Some time ago, a well-known Japanese Dominican, Fr. Shigeto Oshida, stayed at the University of Santo Tomas (UST), Manila for a few days. He had to give a series of lectures at the University’s Faculty of Theology. We knew each other much earlier and had become good friends. Before leaving UST, Fr. Oshida told me: “Fausto, where are you going? You seem to be always on the move, going somewhere! Enjoy the moment, smell the flowers …” I realized then that I was not giving sufficient importance to this moment because I was always looking to the next thing to do – to the next moment!

      A renewed understanding of hope – human as well as Christian – has helped me through the years to become increasingly aware of the unique significance of the moment, of every moment, of this very moment.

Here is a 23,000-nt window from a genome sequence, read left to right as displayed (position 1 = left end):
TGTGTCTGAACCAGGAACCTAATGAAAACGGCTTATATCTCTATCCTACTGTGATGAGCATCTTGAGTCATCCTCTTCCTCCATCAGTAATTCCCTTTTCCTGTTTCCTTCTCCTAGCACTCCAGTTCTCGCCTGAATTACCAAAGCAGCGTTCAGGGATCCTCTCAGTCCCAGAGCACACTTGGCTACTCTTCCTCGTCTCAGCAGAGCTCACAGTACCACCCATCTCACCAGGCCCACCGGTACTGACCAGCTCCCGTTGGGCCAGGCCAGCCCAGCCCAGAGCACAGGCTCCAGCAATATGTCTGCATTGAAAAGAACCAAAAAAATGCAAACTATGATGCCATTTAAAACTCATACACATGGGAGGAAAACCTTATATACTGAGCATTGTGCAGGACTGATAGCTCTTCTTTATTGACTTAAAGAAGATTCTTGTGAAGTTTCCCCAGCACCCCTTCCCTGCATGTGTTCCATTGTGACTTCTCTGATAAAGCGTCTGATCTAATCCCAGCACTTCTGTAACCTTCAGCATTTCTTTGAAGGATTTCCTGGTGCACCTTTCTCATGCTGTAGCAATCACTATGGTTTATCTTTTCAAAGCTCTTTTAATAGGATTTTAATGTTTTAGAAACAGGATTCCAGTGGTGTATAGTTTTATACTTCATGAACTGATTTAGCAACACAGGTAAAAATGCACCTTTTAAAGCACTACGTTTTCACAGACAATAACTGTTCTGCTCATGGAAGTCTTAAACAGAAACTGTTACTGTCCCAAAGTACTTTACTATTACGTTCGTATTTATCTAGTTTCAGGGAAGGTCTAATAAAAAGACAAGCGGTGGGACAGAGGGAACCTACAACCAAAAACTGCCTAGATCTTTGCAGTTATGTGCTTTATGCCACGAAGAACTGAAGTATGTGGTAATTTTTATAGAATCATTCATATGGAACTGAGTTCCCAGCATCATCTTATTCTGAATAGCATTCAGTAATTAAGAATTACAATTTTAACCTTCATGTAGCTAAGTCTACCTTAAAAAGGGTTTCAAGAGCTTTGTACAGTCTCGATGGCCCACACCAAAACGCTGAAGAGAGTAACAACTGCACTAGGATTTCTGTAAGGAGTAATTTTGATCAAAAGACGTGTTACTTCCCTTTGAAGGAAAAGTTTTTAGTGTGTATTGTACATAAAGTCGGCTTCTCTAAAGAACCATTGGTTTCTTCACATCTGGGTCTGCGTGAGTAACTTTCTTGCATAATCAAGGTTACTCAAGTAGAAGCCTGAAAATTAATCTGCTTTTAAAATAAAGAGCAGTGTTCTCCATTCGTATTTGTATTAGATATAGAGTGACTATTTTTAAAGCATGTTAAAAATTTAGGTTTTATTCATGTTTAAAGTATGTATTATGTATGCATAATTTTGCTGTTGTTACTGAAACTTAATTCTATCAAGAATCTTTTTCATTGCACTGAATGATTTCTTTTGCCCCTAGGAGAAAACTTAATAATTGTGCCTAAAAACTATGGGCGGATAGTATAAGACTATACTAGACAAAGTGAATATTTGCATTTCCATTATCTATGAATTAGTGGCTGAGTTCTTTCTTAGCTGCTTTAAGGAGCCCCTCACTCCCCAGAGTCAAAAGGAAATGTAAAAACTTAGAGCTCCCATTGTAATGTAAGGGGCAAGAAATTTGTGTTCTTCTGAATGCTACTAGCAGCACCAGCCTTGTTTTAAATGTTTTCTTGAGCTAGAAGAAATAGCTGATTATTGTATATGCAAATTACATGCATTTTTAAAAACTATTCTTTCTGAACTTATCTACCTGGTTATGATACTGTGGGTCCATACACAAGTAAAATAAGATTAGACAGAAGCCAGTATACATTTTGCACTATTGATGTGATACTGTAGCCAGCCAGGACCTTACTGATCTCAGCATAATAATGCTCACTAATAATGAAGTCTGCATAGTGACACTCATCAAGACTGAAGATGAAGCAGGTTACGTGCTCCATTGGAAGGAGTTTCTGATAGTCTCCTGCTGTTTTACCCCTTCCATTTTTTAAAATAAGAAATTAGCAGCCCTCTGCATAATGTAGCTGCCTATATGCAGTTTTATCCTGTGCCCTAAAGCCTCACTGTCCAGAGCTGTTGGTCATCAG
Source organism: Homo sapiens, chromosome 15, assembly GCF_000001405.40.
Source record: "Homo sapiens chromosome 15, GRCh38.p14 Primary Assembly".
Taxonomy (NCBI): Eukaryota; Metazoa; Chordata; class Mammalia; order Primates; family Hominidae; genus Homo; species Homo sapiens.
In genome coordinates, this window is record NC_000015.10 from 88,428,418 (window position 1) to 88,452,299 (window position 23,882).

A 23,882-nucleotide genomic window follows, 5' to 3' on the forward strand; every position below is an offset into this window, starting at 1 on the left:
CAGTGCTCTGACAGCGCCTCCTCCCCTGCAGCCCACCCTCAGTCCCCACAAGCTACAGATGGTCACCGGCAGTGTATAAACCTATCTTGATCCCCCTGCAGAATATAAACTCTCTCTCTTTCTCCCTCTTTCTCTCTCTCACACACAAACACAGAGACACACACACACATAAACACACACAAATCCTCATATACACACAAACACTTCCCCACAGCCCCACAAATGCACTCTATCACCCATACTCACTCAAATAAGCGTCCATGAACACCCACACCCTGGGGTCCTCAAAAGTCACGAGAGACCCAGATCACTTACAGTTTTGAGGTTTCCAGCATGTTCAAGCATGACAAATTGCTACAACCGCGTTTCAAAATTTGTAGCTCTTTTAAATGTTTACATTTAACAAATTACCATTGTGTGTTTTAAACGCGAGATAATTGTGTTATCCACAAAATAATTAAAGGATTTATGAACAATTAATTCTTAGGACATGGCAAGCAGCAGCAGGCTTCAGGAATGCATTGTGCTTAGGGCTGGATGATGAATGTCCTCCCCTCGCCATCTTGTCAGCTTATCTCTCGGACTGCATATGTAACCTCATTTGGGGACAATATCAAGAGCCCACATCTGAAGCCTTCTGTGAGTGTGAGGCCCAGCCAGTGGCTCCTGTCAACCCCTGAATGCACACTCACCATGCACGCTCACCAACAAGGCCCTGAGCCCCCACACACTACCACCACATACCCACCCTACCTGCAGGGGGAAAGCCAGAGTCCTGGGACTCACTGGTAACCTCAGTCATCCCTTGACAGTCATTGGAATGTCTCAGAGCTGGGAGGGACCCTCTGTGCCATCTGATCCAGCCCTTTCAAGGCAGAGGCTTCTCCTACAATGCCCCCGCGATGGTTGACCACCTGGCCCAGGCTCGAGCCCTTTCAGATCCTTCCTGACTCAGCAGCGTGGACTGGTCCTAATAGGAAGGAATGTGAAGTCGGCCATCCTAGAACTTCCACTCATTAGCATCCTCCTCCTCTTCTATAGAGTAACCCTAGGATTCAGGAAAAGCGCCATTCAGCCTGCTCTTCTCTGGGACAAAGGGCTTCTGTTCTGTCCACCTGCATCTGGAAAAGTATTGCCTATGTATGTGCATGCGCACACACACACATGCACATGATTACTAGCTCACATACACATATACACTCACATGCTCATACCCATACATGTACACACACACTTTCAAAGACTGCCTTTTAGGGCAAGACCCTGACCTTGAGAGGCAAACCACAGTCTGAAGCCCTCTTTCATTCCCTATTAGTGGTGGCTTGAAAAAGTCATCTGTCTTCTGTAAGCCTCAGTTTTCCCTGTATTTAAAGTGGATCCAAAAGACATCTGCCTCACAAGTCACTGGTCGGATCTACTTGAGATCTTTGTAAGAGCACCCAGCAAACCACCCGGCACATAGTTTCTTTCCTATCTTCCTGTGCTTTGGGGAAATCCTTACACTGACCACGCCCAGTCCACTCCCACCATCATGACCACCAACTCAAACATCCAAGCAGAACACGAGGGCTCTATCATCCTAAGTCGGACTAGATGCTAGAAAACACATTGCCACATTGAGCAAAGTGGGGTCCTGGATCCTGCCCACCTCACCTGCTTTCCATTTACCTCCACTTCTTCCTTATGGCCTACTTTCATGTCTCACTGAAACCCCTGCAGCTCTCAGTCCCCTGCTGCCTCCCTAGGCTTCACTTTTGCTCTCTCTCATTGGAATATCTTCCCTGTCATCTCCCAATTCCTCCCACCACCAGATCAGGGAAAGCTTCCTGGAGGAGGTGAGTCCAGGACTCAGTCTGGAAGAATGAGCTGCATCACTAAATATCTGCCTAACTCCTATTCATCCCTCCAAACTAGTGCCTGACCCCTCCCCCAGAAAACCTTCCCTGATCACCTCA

When she was very young, St. Therese of the Child Jesus was worried about the future. After she became a Carmelite nun, she focused her life on the present moment: “I just keep concentrating on the present moment. I forget the past, and preserve myself from worries about the future… When one thinks of the past and the future one loses courage and falls into despair… Let us turn our single moment of suffering to profit; let us see each instant as if there were no other. An instant is a treasure.”

       The Zen Master says: “The past is unreal; the future is unreal too; only the moment is real. Life is a series of moments, either lived or lost.”  Indeed, life is a series of moments either lived or lost! True freedom entails doing “what the present moment demands, what we owe to ourselves and to our neighbors” (Anselm Grun).